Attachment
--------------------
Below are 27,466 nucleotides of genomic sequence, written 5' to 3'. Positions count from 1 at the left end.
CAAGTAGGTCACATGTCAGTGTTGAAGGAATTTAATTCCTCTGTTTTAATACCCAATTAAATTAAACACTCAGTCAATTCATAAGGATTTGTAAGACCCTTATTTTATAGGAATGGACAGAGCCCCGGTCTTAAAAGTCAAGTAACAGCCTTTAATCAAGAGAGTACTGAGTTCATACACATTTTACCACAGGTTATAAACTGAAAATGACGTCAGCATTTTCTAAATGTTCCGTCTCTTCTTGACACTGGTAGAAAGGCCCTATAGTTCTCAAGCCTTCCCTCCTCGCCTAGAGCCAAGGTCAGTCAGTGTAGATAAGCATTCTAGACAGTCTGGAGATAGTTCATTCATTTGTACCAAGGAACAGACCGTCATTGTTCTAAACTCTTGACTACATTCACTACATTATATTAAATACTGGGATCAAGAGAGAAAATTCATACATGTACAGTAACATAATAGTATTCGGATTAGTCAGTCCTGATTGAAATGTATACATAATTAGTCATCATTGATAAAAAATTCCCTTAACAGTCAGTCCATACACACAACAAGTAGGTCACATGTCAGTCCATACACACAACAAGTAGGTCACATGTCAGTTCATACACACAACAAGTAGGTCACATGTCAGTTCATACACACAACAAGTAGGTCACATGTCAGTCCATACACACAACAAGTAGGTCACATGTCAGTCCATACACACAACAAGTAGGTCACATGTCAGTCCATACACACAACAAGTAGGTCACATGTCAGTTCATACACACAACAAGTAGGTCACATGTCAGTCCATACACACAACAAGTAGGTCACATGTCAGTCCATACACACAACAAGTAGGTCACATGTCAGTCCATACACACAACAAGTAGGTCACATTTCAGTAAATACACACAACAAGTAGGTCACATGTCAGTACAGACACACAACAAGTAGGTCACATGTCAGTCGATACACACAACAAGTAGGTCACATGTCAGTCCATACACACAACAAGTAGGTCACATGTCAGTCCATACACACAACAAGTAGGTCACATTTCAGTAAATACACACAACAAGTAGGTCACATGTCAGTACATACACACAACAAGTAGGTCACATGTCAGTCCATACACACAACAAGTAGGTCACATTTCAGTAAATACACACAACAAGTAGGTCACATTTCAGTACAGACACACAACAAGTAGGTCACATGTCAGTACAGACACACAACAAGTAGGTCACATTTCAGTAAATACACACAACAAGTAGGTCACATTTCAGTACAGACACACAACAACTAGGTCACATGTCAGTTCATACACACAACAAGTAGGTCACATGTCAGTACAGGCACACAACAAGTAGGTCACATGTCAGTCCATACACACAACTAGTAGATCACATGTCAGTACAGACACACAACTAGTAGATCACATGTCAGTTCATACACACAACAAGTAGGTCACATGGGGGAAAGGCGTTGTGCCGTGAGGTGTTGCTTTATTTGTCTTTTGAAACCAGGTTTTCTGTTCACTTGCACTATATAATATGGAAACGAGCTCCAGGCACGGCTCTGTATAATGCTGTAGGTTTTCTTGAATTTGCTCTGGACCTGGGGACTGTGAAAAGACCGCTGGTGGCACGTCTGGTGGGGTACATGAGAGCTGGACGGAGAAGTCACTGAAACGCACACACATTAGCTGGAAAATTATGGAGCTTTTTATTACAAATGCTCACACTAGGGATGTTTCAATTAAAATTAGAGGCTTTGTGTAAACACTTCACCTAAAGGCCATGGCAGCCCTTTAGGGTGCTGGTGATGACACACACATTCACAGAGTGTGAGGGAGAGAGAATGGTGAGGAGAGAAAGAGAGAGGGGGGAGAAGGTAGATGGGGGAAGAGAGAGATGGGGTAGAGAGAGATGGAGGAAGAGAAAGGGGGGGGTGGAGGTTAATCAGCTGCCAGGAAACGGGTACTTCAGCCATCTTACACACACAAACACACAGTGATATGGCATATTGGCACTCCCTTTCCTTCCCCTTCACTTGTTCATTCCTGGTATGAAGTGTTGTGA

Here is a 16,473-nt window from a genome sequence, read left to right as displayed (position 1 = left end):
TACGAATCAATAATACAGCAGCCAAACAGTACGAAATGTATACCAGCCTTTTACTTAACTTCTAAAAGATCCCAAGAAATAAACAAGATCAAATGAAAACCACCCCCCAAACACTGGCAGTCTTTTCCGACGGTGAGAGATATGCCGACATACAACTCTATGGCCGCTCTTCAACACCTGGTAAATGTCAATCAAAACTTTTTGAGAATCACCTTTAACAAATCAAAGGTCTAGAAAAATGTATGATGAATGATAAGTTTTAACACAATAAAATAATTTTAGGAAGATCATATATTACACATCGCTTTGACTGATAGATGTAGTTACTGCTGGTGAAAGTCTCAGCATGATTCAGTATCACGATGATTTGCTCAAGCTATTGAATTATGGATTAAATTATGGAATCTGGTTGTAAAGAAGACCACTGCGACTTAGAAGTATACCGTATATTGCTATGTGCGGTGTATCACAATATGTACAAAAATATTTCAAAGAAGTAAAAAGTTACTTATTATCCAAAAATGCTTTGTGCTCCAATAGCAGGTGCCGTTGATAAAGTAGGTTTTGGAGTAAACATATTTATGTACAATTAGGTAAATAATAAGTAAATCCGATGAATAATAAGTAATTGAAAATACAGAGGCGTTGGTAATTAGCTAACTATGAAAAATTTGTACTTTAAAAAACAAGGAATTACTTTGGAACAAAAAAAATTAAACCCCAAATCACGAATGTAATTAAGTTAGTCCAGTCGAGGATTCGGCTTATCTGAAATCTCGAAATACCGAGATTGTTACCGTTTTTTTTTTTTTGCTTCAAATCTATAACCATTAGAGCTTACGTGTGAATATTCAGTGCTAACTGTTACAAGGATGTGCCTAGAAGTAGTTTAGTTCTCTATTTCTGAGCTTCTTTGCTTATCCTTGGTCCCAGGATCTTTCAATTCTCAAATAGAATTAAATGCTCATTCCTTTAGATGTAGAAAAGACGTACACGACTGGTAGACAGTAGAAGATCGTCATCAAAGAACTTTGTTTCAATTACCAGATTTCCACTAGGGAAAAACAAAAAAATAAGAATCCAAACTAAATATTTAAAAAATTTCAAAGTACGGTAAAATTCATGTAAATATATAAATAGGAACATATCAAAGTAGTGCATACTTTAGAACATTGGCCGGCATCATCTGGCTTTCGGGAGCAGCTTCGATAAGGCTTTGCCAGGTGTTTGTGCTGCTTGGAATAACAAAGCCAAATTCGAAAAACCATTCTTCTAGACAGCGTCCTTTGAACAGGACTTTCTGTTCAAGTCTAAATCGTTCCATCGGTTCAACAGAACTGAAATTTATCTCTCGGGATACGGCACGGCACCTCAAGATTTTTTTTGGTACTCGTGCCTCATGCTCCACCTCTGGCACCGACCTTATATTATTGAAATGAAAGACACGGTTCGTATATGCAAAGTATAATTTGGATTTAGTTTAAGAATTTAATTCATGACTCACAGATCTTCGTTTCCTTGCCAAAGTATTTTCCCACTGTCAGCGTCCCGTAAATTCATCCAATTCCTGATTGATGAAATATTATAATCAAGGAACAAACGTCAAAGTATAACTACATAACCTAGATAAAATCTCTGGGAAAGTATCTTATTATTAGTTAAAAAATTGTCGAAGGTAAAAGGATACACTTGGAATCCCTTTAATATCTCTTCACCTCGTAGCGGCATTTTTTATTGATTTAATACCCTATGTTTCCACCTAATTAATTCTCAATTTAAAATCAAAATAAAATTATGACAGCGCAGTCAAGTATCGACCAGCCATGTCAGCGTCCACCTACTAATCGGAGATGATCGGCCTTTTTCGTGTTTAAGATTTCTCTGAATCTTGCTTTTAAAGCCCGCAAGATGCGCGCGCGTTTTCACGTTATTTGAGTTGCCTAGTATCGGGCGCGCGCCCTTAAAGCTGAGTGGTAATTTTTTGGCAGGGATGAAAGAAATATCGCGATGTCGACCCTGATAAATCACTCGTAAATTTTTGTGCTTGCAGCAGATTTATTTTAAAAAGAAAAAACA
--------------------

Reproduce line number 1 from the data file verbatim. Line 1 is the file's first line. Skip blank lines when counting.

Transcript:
Below are 27,466 nucleotides of genomic sequence, written 5' to 3'. Positions count from 1 at the left end.